Date of Award


Document Type


Degree Name

Doctor of Philosophy (PhD)

First Advisor

Thomas Eugene Reagan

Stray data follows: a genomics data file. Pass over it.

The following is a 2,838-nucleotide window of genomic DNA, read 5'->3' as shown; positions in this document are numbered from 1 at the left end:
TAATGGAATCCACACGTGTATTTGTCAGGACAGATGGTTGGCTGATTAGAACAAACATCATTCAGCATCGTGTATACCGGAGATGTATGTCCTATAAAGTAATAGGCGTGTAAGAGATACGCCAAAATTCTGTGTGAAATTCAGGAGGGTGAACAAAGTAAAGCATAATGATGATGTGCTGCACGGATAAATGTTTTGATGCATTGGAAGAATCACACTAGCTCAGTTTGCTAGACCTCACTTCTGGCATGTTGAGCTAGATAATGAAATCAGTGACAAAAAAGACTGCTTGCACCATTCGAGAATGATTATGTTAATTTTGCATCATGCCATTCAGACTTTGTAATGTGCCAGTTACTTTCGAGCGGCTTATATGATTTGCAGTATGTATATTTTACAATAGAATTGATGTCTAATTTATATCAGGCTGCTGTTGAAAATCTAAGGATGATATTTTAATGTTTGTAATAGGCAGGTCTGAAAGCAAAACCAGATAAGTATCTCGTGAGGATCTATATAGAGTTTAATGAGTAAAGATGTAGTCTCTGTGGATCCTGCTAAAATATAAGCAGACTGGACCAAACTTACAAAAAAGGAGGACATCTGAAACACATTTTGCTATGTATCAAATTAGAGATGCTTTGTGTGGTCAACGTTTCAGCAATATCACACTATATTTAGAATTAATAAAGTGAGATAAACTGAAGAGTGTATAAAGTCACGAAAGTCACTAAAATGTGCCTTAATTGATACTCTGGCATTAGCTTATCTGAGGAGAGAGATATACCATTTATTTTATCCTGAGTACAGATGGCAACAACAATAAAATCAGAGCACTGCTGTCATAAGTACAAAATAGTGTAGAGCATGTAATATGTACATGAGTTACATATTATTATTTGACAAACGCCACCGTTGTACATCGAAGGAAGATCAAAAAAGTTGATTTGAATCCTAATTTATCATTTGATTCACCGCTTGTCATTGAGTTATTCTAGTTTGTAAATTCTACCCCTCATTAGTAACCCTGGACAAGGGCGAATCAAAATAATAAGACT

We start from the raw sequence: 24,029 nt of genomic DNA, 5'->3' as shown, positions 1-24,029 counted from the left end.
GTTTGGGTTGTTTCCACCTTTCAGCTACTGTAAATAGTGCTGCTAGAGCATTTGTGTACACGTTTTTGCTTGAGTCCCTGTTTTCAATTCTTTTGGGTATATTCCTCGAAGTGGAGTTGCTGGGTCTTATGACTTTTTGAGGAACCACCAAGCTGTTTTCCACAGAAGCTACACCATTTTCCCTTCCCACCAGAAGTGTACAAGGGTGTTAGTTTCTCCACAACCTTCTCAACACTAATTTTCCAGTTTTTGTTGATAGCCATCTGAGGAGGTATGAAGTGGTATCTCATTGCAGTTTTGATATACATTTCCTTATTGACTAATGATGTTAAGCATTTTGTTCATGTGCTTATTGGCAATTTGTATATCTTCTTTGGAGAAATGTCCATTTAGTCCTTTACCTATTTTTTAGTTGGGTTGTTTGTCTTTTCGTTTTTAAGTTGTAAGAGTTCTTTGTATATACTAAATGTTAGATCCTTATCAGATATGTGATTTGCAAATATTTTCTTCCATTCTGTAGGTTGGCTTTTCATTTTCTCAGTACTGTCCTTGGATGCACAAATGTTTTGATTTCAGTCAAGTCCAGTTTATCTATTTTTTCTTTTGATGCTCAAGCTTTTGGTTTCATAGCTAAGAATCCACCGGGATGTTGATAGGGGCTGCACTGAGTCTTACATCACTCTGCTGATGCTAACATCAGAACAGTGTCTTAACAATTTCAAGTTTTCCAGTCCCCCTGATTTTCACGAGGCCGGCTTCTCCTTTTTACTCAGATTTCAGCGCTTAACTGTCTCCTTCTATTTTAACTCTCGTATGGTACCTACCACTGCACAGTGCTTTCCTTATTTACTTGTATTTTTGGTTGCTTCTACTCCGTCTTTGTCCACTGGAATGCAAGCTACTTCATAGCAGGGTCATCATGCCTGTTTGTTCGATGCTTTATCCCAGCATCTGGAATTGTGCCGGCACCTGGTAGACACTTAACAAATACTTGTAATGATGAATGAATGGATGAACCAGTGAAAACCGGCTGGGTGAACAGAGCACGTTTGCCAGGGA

Field studies in 1995, 1996, and 1997, using insecticides to alter population densities of yellow sugarcane aphid, Sipha flava (Forbes), West Indian canefly, Saccharosydne saccharivora (Westwood) and the pink sugarcane mealybug, Saccharicoccus sacchari (Cockerell), indicated that sugarcane infested by these insects did not suffer sugar quality loss (as measured by brix, polarity, sucrose, purity, and theoretical recoverable sugar (TRS)). There was no apparent indication that Homoptera stressed sugarcane (indicated by concentrations of free amino acids in extracted sugarcane juice). A very slight, but significant increase in the percent brix was observed in sugarcane juice extracted from stalks washed free of mealybug-related contamination. Theoretical recoverable sugar calculations in the aphid and canefly infested plots in 1995 indicated a potential for $3.32 to \$33.76 increase in profits per hectare in cane averaging 67.25 metric tons per hectare and suggested that Homopteran feeding actually increased yields. Given that Homoptera were a source of carbohydrates for ants and did not appear to cause yield loss, the pest status of sugarcane Homoptera is being reconsidered. In weekly surveys of all nodes of 30 plants, red imported fire ants, Solenopsis wagneri Santschi were more commonly observed foraging near the upper nodes of sugarcane having mealybugs, than on lower nodes devoid of mealybugs. Ants were associated with mealybugs in 1996 and 1997 in plots subjected to insecticidal treatments. Following the 4 Sep 1996 insecticide treatments, there was no detectable relationship between ants and mealybugs, suggesting that these 'soft' insecticides disrupted the relationship. In 1997, canefly honeydew on the leaf surfaces also appeared to disrupt the mealybug-ant relationship. Ants less frequently associated with mealybugs as mealybug densities declined near the end of the season. Observations indicated that ants did not tend caneflies and rarely yellow sugarcane aphids for honeydew. Data collected following the use of four different winter cover crops in sugarcane suggested that neither cover crop cultivar nor biomass substantially influenced arthropod densities or cane stand densities. Although positive impacts of winter cover crops were not detected for the variables measured, these data do not suggest that cover crops provide no agronomic benefit to farmers.